Volume 75, Number 40 | February 22 -28 2006


From left, actors Amanda Ronconi, Sloane Shelton and Frances Sternhagen, at Millay reading

Actors bring to life passion of Millay’s love poetry

By David Freedlander

“O love, as summer goes/ I must be gone, steal forth with silent drums/That you hail anew the bird and rose/When I come back to you, as summer comes.”

Words first heard around the Village over 80 years ago came back to life at the Jefferson Market Library for a Valentine’s Day marathon reading of the poetry of Edna St. Vincent Millay. Millay, perhaps the most famous poet of her day, symbolized for many Village bohemia of the 1920s.

Three actresses familiar to local theater — Frances Sternhagen, Sloane Shelton and Amanda Ronconi — alternated reading from the poems, bringing out the beauty, sensuality and humor of the verses.

The event was sponsored by the Millay Society, a group that promotes Millay’s work and raises funds to restore her estate in Austerlitz, N.Y., 135 miles to the north of the city. Steepletop, as the grounds are known, is a National Historic Landmark, but has fallen into disrepair.

“It is an absolutely breathtaking literary gem,” said W.N. Seymour, the president of the society and the organizer of the reading. “It is now shuttered and we want to open it up for the public.”

The actors, who volunteered their services to benefit the Millay Society, each had a unique connection to the poet and brought diverse sensibilities to the reading.

Sternhagen, most recognizable for her role as Cliff Claven’s mother in “Cheers” and as the title role in the off-Broadway production of “Driving Miss Daisy,” lived in Millay’s former home when she first came to New York. She was most recently in the Lincoln Center production of Edward Albee’s “Seascapes.”

“My mother loved Millay, and she was the one who first introduced me to her,” Sternhagen said. “The emotion of her poetry just carries you along. They are very actable.”

Shelton, a longtime Broadway veteran and Villager, knew Millay’s sister and executor, Norma Millay. Inspired by her visits with Norma, Shelton became one of the first to raise public consciousness of the estate, producing a DVD entitled “Millay at Steepletop.”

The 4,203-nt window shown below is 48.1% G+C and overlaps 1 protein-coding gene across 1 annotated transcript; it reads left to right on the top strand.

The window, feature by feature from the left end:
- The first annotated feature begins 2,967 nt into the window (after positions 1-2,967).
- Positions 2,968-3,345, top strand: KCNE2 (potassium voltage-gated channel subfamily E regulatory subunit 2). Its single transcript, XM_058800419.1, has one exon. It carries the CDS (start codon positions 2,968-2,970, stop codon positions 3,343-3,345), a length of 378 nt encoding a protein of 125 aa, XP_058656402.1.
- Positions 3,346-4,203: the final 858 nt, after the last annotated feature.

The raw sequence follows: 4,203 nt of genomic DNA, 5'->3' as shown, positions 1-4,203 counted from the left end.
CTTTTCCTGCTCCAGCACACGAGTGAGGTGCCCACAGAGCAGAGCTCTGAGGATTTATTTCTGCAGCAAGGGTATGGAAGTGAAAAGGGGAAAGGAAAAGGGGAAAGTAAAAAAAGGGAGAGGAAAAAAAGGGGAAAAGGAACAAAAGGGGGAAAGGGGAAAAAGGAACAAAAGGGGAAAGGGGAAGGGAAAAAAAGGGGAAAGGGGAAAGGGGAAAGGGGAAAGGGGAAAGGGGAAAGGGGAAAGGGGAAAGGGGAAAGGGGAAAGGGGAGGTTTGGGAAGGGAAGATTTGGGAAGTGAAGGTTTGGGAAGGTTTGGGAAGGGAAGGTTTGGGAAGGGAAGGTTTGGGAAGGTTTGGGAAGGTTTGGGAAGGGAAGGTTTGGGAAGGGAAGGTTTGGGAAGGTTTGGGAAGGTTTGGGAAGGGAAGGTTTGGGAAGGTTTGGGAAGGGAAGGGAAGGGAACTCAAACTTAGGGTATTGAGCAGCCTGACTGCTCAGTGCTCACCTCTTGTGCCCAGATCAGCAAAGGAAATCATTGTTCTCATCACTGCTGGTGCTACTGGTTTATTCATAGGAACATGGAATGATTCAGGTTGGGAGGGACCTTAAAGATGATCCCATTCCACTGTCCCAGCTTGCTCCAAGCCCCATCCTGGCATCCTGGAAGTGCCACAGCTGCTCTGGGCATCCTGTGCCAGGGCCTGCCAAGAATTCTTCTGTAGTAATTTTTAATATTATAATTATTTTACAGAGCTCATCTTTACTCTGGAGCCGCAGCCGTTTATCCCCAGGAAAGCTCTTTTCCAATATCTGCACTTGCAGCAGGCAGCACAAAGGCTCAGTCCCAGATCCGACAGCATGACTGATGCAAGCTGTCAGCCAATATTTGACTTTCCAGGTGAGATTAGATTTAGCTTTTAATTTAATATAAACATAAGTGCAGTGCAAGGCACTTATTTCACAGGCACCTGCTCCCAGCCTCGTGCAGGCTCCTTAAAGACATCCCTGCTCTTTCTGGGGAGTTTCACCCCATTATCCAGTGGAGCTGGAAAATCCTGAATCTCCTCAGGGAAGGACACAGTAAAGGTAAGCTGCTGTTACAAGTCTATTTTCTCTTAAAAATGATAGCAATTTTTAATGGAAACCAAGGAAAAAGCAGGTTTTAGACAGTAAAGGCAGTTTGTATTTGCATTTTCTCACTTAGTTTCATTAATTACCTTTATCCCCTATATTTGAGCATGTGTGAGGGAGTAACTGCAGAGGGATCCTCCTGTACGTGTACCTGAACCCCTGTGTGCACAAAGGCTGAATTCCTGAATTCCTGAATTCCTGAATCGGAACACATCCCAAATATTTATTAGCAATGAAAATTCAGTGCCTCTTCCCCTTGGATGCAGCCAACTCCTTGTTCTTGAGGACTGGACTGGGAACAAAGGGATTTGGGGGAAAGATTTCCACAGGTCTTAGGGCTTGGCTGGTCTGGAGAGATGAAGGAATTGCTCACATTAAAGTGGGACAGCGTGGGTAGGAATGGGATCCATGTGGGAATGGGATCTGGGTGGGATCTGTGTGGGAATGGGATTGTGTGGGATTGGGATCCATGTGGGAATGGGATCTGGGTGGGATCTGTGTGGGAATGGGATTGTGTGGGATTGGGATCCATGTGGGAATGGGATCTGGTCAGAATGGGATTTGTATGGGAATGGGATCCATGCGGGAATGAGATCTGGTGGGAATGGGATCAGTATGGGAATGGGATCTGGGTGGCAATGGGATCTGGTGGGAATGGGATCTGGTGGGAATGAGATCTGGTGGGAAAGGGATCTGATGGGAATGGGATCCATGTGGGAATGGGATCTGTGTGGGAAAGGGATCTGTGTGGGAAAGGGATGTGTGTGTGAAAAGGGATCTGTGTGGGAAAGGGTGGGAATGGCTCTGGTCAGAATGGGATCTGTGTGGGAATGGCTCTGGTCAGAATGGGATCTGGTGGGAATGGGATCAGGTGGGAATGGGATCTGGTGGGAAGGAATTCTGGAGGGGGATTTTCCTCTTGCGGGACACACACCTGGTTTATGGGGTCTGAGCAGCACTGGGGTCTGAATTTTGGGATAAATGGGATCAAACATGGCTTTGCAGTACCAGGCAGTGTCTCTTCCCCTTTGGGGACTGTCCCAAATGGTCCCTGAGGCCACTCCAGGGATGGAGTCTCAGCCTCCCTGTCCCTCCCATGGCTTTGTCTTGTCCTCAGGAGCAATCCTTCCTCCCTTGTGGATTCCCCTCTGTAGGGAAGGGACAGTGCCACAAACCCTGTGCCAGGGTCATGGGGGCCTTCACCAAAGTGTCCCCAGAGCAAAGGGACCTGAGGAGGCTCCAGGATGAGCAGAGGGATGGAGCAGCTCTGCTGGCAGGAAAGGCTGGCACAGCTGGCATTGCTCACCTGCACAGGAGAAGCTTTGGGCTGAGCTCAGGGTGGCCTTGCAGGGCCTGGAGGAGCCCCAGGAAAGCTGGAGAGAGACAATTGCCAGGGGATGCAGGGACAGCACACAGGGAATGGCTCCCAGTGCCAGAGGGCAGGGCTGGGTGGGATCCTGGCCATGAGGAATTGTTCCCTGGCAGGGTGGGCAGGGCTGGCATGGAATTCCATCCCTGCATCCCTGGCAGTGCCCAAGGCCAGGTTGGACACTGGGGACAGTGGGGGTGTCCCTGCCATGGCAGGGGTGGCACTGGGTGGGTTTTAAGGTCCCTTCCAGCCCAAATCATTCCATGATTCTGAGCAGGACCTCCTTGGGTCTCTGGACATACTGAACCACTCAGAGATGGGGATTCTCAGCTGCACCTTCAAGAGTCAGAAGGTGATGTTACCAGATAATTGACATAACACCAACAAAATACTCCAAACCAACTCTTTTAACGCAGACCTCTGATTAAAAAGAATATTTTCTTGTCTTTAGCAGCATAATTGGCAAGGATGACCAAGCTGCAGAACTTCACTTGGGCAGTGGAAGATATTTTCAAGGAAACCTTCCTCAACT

Edna St. Vincent Millay helped provide Shelton with her first big break in acting. At the start of her career she read the sonnet “All Is not Well” for her audition to the Royal Academy of Dramatic Arts. She was accepted, and recited the poem again at the reading.

The most unusual connection to the event belonged to Ronconi, who with her striking red hair bore an uncanny resemblance to Millay.

“The audition process for Amanda was that she was waiting tables at Tartine,” Seymour joked at the beginning of the show, in reference to the restaurant at 11th and Fourth Sts. “My wife and daughter walked in and they said, ‘My God! Look at that hair. Look at that face. There’s Millay coming back to life.’ ”

Seymour rewarded the actors with sparkling red-sequin purses for Valentine’s Day.

Millay achieved a kind of literary stardom early in her life that would be unfamiliar to poets today. When flappers walked the avenues, jazz filled the speakeasies and the first automobiles crowded the streets, she became the embodiment of the newly liberated, sexually transgressive woman.

There is hardly an account of Greenwich Village in the ’20s in which she does not prominently figure. Yet her roots in the neighborhood preceded even her fame. The poet’s unusual middle name came from St. Vincent’s Hospital on 12th St. Millay’s uncle was nursed back to health there after a sailing accident, and her mother wished to show her gratitude by naming her first-born child after the place.

At the time, T.S. Eliot was the favorite of the academics and Langston Hughes symbolized the Harlem Renaissance surging Uptown, but Millay was the quintessential Village bohemian. She wrote highly stylized, deeply emotional verses in traditional forms that many critics at the time viewed as anachronistic. The other writers and artists of the neighborhood regarded Millay with awe for her many lovers, radical politics and passionate penury.

“She was what everyone thinks the Village was always like,” said Sheryl Woodruff of the Greenwich Village Society for Historic Preservation, which co-sponsored the event.

Over 70 people attended the reading, far more than the Willa Cather Room of the library could hold.

“It was wonderful,” said Village resident and actress Marilyn Rosen, who was introduced to the poet by her high school boyfriend in the ’50s. “When you hear the poems read it really touches something deep down inside you.”

This is the first time that the Friends of Millay Society has sponsored a reading devoted exclusively to her love poetry. The group hopes to publish a collection of these poems in October.

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